I myself am a Pisces sun, scorpio moon.
Anyway... here you go.
Astrologers undaunted by Pluto's demotion
Friday, August 25, 2006
By L.A. Johnson, Pittsburgh Post-Gazette
Astrologers are unfazed by news that the world's foremost astronomers yesterday kicked Pluto out of the planet club. (And presumably won't allow Pluto to play in any celestial object games.)
"What people call something has very little to do with what it is," said Rob Hand, a leading U.S. astrologer from Reston, Va., who teaches the history of astrology at Kepler College, an online college based near Seattle. "What anybody chooses to call something is irrelevant; it's what sort of effect and use it has."
The 2,500 astronomers from 75 countries gathered in Prague for a meeting of the International Astronomical Union yesterday demoted Pluto from planet to dwarf planet.
Mercury, Venus, Earth, Mars, Jupiter, Saturn, Uranus and Neptune remain the classical eight planets. Pluto and two other objects that were under consideration as planets -- Ceres and 2003 UB313, an icy object a little bigger than Pluto that's nicknamed "Xena" -- will be dwarf planets, The Associated Press reported.
"Most of us are going to keep looking at Pluto and talking about its correspondence on charts," said Madalyn Hillis-Dineen, chairwoman of the National Council for Geocosmic Research, a group of astrologers dedicated to education and research of cosmic phenomena. "Astrologers, 90 percent of them, just use the nine planets and will probably continue to use nine."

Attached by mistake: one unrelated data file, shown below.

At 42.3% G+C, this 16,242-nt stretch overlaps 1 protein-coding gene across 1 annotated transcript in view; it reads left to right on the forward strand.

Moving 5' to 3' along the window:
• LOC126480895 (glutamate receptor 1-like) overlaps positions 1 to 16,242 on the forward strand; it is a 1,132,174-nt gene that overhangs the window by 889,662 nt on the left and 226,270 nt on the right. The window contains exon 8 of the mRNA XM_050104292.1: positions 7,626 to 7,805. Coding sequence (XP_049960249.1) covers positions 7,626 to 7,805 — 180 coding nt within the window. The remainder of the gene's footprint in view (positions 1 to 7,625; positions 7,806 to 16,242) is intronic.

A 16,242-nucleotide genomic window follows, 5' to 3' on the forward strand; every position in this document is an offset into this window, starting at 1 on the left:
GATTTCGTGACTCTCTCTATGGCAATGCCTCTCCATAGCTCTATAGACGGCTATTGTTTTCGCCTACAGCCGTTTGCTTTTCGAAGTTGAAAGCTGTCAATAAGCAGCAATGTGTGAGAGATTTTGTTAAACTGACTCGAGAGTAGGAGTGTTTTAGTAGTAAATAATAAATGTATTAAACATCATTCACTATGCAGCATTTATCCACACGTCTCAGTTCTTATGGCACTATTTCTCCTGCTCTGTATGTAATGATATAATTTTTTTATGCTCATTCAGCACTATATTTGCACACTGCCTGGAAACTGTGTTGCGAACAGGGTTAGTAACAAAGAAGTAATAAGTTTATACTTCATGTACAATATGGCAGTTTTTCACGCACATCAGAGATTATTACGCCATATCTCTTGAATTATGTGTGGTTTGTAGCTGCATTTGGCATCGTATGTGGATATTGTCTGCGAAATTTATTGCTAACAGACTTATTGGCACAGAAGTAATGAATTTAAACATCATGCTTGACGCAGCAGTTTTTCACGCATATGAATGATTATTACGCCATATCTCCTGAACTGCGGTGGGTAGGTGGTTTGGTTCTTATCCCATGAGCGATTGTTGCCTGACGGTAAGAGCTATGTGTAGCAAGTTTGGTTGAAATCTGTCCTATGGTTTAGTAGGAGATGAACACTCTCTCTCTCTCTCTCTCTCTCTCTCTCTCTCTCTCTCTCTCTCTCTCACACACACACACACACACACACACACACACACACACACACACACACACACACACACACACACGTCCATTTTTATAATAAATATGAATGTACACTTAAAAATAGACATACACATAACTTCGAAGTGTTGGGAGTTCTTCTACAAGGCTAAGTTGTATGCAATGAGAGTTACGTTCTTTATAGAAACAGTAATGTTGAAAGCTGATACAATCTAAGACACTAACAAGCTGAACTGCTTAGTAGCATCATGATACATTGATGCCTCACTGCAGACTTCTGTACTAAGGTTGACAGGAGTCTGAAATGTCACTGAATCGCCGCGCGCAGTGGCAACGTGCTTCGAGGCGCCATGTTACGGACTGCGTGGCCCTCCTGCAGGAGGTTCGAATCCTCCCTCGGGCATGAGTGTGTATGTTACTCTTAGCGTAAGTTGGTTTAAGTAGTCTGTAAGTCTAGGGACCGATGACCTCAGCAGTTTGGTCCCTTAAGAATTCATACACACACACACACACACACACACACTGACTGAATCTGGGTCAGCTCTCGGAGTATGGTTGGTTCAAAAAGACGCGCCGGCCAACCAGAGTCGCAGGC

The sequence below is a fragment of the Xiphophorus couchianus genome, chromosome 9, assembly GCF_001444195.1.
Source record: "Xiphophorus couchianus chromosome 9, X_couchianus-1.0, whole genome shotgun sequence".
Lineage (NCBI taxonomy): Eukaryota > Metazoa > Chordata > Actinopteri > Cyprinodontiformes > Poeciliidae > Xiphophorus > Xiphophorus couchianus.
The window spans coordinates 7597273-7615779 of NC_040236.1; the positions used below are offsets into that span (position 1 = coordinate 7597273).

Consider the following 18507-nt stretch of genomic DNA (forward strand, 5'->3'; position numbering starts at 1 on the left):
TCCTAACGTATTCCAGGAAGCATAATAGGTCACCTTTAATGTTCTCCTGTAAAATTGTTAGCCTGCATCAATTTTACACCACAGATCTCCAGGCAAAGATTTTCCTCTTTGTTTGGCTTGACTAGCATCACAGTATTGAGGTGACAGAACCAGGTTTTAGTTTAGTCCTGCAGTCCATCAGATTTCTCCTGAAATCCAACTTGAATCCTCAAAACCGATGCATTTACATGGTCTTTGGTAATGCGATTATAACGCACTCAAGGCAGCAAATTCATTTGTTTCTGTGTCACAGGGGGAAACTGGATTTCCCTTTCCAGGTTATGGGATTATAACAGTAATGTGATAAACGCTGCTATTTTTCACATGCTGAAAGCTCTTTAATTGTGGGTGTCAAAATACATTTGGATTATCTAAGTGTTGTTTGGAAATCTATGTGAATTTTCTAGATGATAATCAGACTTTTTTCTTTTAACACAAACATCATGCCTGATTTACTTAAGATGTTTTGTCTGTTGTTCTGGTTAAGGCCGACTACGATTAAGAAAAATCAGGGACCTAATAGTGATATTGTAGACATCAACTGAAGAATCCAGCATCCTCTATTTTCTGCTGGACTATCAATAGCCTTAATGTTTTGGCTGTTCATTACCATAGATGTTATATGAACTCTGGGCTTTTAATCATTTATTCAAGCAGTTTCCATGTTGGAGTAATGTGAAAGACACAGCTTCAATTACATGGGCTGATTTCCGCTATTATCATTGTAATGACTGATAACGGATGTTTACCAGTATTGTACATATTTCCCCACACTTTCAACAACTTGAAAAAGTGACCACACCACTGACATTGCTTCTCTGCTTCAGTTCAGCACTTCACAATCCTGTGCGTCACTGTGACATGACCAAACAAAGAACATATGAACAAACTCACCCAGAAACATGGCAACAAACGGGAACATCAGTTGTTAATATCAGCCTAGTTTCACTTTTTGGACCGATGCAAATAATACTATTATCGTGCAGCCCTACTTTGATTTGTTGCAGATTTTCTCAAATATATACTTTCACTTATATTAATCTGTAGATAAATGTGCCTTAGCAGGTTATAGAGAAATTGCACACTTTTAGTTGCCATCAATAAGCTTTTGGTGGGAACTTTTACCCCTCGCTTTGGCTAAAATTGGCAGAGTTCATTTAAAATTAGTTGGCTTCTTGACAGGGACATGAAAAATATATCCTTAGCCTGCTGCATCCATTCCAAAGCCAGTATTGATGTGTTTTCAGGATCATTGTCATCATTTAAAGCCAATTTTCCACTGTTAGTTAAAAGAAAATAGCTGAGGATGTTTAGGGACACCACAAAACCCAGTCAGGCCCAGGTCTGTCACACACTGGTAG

A small percentage of astrologers also investigate quasars, black holes and comets.
"Pluto is still good with me and I'm not ready to throw it out of my solar system," said Ms. Hillis-Dineen, of Cape Cod, Mass., who also is marketing director for Astrolabe Inc., a company that creates the software astrologers use to do people's charts.
"They're confused more than anything," said Dave Roell, an astrologer firmly in the Pluto-is-a-planet camp and owner of the Astrology Center of America, an astrological book store in Bel Air, Md. "Science without philosophy is really just a pile of observations without meaning."
Astrologers have accepted Pluto as fact since the 1950s, he said.
"Astronomers have a different set of criteria and I respect that, but I think the amount of energy they're putting into this is bordering on the absurd," Mr. Hand said. "What's a planet? Whatever you choose to call a planet. They chose not to call Pluto a planet? Fine."
Pluto still a high-flyer for astrologers
Thu Aug 24, 2006 4:23pm ET177
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By Martin Roberts
TORONTO (Reuters) - Scientists may have demoted Pluto to the rank of a "dwarf planet" on Thursday but astrologers foretell no major changes in the way they read the heavens because of the move.
Russell Grant, a British astrologer and best-selling author, said Pluto's planetary demotion was not a surprise after years of discussion and he would not change the charts he uses for his clients or millions of visitors to his Web site.
"I personally am shaken not stirred," Grant said in a telephone interview from Britain. "It's very interesting that Pluto's been downgraded in a planetary sense because he could never be downgraded in a mythological sense.
"I will continue to use Pluto because he gives me the ability to look into people's charts and see where they're coming from psychologically," he said.
Grant noted that astrologers had long used non-planets, such as Earth's moon. He also charts several asteroids, which are inside the solar system but much smaller than planets.
Astrology, the belief that the relative position of celestial bodies can help in the understanding of human affairs and earthly events, arose several millenniums ago. Although hugely popular, it is quite separate from the modern scientific study of astronomy.